Is having a dead cell phone battery a distracted driving defence?
Having a dead cell phone battery would make it pretty difficult to use a cell phone. Impossible even. But is this a valid distracted driving defence?
A necessary element of the offence of using an electronic device while driving is the ‘use’ of the device. The difficulty is the term ‘use’ has been applied quite loosely in cell phone ticket cases. This can make them tough to beat. But can you be convicted of ‘using’ your phone even when it is switched off or out of battery?
Definition of ‘use’
The Motor Vehicle Act (MVA) defines ‘use’ as:
● Holding an electronic device in a position in which it can be used.
● Using one of the device’s functions.
● Talking with another person or another device.
As covered in a previous post, holding your phone in your hand can be enough to meet the offence of using an electronic device regardless of whether or not you are using it to text, call or use any other of the phone’s functions. All that matters is you were holding it in a position in which it can be used. Picking a loose phone up if it falls into the footwell while driving can be sufficient to meet the requirements of the offence, for example – even if you are stopped at a red light.
Dead battery distracted driving defence
A more recent case has clarified whether having a dead battery can protect you from a distracted driving conviction. The defendant was driving in Surrey with his iPhone “in the cubby hole in the dashboard”. He had earbuds in both ears with the cable plugged into the phone although the cell phone battery was dead. The screen was not illuminated, no music, no conversation or anything else was coming through the earbuds.
The issue was whether the defendant, who was self-represented in court, was “using” his cell phone as defined by the MVA. Although the cell phone was in the cubby hole, not in the defendant’s hands, or lap, in the end, this did not matter.
The Provincial Court Judicial Justice found: “In my view, by plugging the earbud wire into the iPhone, the defendant had enlarged the device, such that it included not only the iPhone (proper) but also attached speaker or earbuds.”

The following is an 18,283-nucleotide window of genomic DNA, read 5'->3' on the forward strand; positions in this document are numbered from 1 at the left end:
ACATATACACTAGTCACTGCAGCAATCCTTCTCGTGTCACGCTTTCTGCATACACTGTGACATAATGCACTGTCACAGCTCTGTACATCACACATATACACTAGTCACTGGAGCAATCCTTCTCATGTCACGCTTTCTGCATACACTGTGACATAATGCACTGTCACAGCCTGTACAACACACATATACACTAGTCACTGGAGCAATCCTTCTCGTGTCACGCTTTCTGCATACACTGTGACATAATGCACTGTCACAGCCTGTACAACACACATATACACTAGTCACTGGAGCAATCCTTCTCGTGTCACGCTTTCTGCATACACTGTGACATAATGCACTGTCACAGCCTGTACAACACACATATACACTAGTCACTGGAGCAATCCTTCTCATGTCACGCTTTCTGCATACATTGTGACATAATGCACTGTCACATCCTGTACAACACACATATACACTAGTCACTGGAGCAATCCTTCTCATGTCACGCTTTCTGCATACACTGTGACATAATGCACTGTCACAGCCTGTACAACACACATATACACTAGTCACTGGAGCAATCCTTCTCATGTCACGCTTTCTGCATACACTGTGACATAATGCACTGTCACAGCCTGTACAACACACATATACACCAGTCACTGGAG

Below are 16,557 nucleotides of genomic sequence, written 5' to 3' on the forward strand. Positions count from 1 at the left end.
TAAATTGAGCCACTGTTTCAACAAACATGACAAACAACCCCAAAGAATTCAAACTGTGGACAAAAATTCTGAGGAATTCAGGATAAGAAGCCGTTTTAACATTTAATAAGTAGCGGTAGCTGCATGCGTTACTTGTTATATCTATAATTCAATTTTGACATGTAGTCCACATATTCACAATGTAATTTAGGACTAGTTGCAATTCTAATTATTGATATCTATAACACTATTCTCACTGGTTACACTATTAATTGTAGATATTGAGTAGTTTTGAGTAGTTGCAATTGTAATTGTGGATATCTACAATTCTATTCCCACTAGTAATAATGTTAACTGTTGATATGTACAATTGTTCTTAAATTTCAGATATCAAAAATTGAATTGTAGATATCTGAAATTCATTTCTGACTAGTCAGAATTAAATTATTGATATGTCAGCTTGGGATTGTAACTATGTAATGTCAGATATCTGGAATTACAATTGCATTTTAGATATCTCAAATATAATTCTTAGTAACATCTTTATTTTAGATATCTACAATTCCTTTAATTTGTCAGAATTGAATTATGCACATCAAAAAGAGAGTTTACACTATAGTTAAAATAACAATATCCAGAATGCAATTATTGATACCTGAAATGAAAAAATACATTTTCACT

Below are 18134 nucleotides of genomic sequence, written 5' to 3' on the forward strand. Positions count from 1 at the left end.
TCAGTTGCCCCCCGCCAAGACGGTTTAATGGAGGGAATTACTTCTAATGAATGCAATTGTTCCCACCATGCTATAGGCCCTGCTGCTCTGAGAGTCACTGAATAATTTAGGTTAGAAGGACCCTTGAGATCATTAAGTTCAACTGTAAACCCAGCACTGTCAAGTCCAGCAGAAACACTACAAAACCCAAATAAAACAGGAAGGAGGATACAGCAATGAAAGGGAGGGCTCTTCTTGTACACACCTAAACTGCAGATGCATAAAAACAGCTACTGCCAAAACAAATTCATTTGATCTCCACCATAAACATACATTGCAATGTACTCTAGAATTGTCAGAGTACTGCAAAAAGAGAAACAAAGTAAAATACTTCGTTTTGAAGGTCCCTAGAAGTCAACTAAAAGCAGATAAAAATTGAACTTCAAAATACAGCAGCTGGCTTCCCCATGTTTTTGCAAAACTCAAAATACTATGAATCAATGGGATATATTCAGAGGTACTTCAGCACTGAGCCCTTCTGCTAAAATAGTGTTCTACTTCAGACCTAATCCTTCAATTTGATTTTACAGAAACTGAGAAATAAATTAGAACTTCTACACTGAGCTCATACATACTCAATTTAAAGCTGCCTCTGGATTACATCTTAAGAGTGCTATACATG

The judicial justice likened this to a keyboard attached to a device to input data, saying: “The keyboard would then be part of the electronic device.” Since the earbuds were “part of” the electronic device the Court found the defendant was holding the device in a position in which it could be used by having the earbuds in his ears.
You are allowed to drive with one earbud in, but having both constitutes a distracted driving offence. If the driver had not had two earbuds in it is possible he could have escaped the ticket or successfully challenged it in court.
The defence of the cell phone being dead was rejected by the judicial justice who stated: “Simply holding the device in a position in which it may be used constitutes the offence, even if it is temporarily inoperative.”
Having a phone within sight is no longer distracted driving
Convictions for using an electronic device while driving have often been upheld for having your phone unfixed in your car, such as in a cup holder or lying on the passenger seat. In this case, the cell phone was in a cubby hole, so could the defendant also have been found guilty on these grounds?
The MVA allows a device to be within sight of a driver if it is “securely fixed” such as in a dashboard-mounted holder. In a recent case, a defendant was stopped by a police officer who observed a cell phone “wedged between the folds of the passenger seat such that the screen was facing the driver”. The screen was not illuminated. At BC Supreme Court, the defence counsel argued that the holding of a device must be done an “accompanying act” in order to constitute “use” of the device.
The Supreme Court judge found that since the driver had not touched the device there was no “accompanying act” and he could not have been found to have been using it. The judge stated that “the mere presence of a cell phone within sight of a driver is not enough to secure a conviction”.
This would appear to be at odds with the decision against the driver who was using earbuds. Since he was simply wearing the earbuds, it could be argued there was no accompanying act. Either way, what this shows is the meaning of use is can be interpreted differently by courts.
What to do if you get a cell phone ticket
The penalties for using an electronic device while driving are severe. For a first offence, you face a fine of $368 and four penalty points. But that’s not all. You will also have to pay insurance premiums in the form of an extra $444 Driver Risk Premium. The four penalty points are also enough to trigger an added $210 Driver Penalty Point Premium, assuming you have a clean record. That single ticket could end up costing you more than $1,000. If you have a Class 7 ‘N’ or ‘L’ license, you can get a driving prohibition with one cell phone ticket. If you have a Class 5 license you can also receive a driving prohibition if you are issued two cell phone tickets within a year of each other or if you already have previous offences on your driving record.
If you decide to mount a distracted driving defence, it is recommended you hire a lawyer. The BC Driving Lawyers defend all kinds of traffic violations and we are well-versed in MVA regulations.
If you have a traffic ticket you would like to challenge, call us on 604-608-1200.